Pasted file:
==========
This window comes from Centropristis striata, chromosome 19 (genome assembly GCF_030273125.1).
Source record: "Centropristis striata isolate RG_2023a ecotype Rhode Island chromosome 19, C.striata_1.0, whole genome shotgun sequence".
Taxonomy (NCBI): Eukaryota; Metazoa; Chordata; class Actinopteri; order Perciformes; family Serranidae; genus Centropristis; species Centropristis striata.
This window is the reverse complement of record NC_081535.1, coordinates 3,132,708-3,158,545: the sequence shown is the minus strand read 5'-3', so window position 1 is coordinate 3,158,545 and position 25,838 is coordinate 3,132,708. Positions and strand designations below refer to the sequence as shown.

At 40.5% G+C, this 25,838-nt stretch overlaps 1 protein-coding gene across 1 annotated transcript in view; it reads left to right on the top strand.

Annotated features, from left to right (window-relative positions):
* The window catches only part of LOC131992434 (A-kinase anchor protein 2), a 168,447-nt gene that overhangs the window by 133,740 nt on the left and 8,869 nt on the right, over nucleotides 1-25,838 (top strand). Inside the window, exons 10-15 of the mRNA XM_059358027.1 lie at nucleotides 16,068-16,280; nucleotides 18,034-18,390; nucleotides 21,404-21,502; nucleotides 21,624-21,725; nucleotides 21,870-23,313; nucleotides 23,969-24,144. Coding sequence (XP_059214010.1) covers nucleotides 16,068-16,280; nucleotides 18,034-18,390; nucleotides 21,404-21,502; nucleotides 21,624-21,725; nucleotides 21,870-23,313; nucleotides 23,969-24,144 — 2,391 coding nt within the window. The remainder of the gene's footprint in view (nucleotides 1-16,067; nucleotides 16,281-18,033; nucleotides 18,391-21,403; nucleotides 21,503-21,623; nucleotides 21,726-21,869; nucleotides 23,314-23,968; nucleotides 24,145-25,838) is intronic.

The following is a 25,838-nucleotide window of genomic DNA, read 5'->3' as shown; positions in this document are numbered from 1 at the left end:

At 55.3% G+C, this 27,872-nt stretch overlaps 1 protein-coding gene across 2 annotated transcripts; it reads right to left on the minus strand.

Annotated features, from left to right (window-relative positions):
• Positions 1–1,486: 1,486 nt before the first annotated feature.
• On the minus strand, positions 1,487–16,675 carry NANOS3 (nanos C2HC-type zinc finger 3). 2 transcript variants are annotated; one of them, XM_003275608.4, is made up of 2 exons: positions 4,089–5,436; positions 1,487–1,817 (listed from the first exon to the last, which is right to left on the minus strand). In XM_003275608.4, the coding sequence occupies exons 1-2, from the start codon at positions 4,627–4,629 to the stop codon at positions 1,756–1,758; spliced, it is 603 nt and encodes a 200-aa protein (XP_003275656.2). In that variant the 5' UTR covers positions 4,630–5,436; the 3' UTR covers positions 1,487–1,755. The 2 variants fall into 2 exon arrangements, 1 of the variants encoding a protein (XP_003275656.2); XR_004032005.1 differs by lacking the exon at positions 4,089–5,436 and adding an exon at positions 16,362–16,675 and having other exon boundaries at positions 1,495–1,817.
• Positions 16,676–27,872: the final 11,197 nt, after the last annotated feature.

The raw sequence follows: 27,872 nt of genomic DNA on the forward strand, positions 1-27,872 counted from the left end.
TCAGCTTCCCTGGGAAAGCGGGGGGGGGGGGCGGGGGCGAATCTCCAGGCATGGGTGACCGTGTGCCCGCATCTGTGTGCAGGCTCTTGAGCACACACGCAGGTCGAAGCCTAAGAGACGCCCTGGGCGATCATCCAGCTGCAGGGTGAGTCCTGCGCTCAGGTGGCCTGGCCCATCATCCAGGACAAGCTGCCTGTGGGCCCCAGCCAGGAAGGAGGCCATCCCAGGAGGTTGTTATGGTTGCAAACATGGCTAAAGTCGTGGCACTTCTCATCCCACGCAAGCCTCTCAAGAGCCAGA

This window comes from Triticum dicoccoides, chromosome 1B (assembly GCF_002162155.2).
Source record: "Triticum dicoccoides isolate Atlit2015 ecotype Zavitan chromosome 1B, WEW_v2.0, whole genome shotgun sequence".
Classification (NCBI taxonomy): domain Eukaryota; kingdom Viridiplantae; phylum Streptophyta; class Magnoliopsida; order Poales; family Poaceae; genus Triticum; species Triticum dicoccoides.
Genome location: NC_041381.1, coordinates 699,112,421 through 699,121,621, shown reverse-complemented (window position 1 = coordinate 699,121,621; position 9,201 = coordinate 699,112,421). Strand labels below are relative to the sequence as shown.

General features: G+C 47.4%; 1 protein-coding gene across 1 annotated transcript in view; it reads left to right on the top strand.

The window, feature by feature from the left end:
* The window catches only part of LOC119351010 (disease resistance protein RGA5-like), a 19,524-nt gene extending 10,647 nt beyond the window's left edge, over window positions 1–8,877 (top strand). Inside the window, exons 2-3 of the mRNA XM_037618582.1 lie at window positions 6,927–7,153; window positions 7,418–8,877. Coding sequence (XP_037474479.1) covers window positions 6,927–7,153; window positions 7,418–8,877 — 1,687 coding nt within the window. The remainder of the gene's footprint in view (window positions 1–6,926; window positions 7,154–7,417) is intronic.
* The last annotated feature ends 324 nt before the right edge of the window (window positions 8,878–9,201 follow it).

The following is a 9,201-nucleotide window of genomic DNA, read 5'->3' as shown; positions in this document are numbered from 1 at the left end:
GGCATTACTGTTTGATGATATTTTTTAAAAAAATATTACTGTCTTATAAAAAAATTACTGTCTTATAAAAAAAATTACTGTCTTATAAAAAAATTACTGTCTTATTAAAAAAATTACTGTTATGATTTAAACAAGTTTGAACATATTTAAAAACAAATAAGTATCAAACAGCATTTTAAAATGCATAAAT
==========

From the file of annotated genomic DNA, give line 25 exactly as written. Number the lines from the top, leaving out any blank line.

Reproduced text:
GGCATTACTGTTTGATGATATTTTTTAAAAAAATATTACTGTCTTATAAAAAAATTACTGTCTTATAAAAAAAATTACTGTCTTATAAAAAAATTACTGTCTTATTAAAAAAATTACTGTTATGATTTAAACAAGTTTGAACATATTTAAAAACAAATAAGTATCAAACAGCATTTTAAAATGCATAAAT